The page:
Saturday, July 22, 2006

Hezbollah laying down its arms.... fat chance

The Lebanese bear the brunt of the Hezbollah – Israeli battle. That’s for sure. But some more than others. Many Shia families have had to flee their homes in Haret Hreik, as Israeli jets began pounding this southern suburb of Beirut. Then most of them sought refuge in their Bekaa villages. Upon arrival Israeli leaflets told them they had to leave again, because Israel was now going to bomb the south. Where to next? You tell me ... how the hell can people escape if all the main roads and bridges connnecting the south to Beirut and the rest of Lebanon, have been destroyed by Israeli bombs? You tell me?

The Bush administration is blaming everything on Hezbollah’s kidnap of two Israeli soldiers. Although I am everything but a fan of the Hezbollah ideology and believe that the organisation has really overplayed its hand this time just to stay in power, this viewpoint really is a willful oversimplication of facts and context.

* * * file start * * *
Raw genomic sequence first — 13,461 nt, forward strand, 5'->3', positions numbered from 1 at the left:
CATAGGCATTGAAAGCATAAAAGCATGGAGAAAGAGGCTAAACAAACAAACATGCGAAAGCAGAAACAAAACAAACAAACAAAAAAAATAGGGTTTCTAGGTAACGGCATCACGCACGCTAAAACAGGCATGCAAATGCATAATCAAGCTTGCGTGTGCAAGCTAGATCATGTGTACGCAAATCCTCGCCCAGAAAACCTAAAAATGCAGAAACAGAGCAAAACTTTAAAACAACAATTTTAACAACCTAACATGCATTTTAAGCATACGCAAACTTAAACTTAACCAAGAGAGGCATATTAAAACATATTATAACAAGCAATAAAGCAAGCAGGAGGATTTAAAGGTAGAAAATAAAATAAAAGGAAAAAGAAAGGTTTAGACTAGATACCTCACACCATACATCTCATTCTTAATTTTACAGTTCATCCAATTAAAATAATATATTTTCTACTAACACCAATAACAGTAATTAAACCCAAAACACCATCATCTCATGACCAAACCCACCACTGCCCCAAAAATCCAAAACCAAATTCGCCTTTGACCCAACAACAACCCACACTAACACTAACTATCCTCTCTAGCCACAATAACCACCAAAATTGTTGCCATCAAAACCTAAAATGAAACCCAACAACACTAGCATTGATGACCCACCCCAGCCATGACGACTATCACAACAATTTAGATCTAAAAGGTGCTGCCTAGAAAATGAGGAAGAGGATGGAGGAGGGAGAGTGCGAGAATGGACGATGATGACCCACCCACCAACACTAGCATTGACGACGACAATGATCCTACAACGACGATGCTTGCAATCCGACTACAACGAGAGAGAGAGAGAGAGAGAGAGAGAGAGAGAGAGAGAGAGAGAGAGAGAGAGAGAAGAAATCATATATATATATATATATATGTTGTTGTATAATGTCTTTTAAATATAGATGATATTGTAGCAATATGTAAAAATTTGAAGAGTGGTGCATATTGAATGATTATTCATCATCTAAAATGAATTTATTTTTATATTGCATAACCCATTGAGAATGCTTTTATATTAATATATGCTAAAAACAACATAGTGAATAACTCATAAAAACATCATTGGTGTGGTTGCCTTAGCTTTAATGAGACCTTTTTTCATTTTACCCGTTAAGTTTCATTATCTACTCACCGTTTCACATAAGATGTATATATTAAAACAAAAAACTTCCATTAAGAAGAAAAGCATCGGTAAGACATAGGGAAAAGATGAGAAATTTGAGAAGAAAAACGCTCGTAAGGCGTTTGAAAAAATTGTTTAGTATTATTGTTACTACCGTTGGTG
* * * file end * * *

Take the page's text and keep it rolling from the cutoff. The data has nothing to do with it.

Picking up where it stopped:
The Lebanese government kept on pumping billions of dollars into rebuilding Beirut’s down town area, while it might have paid more attention to the living conditions of some of its people, for instance its Shia population in Haret Hreik and the South; living conditions that were and still are light years away from the prosperity of Beirut's Achrafiye or pleasure dome Jounieh .

The fact is that the Lebanese government never did so. Hezbollah simply filled the gap in providing a lifeline in terms of affordable medical and educational facilities; in very much the same way in fact, as it had already done in the south of Lebanon in the early eighties, when Israel invaded the country for the second time (the first time being in 1978). Back then the Lebanese government was hardly in sight either, although it did have a good excuse at the time, namely the raging civil war.

Hezbollah became a powerful resistance organisation and an important player in the Lebanese political arena. But even after the civil war had finished, the battle was not over yet, at least not in the south, where Israel held on its buffer zone. Hezbollah’s guerilla warfare eventually paid off, causing former Israeli PM Ehud Barak to withdraw Israeli troops in May 2000. Still, Hezbollah did not disarm.

Were it not for the present plight of the Lebanese people, it is almost ironic that Israel's so-called self-defense is right up Hezbollah's alley, as the latter now even has a better excuse for not wanting to lay down its arms. But while those two parties refuse to back down in fear of losing face, a whole nation is losing its human dignity.